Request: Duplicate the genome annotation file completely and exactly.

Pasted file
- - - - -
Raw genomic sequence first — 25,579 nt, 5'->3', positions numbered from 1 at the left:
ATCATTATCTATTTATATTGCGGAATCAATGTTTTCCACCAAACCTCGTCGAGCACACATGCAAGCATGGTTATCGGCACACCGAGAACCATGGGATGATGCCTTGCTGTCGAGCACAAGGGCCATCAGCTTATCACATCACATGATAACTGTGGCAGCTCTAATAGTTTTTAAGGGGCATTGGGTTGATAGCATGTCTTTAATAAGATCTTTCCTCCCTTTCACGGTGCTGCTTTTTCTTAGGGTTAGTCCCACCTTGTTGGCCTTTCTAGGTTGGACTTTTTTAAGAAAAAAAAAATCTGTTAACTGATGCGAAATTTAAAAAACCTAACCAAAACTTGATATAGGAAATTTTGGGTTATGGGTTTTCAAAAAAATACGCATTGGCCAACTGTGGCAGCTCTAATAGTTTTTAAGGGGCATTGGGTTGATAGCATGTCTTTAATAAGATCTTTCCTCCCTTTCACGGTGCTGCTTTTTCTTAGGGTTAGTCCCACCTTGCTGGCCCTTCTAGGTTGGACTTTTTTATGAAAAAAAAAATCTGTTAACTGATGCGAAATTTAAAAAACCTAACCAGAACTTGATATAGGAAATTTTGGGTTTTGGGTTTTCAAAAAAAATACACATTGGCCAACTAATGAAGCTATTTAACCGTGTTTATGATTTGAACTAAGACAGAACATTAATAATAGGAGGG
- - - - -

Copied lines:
Raw genomic sequence first — 25,579 nt, 5'->3', positions numbered from 1 at the left:
ATCATTATCTATTTATATTGCGGAATCAATGTTTTCCACCAAACCTCGTCGAGCACACATGCAAGCATGGTTATCGGCACACCGAGAACCATGGGATGATGCCTTGCTGTCGAGCACAAGGGCCATCAGCTTATCACATCACATGATAACTGTGGCAGCTCTAATAGTTTTTAAGGGGCATTGGGTTGATAGCATGTCTTTAATAAGATCTTTCCTCCCTTTCACGGTGCTGCTTTTTCTTAGGGTTAGTCCCACCTTGTTGGCCTTTCTAGGTTGGACTTTTTTAAGAAAAAAAAAATCTGTTAACTGATGCGAAATTTAAAAAACCTAACCAAAACTTGATATAGGAAATTTTGGGTTATGGGTTTTCAAAAAAATACGCATTGGCCAACTGTGGCAGCTCTAATAGTTTTTAAGGGGCATTGGGTTGATAGCATGTCTTTAATAAGATCTTTCCTCCCTTTCACGGTGCTGCTTTTTCTTAGGGTTAGTCCCACCTTGCTGGCCCTTCTAGGTTGGACTTTTTTATGAAAAAAAAAATCTGTTAACTGATGCGAAATTTAAAAAACCTAACCAGAACTTGATATAGGAAATTTTGGGTTTTGGGTTTTCAAAAAAAATACACATTGGCCAACTAATGAAGCTATTTAACCGTGTTTATGATTTGAACTAAGACAGAACATTAATAATAGGAGGG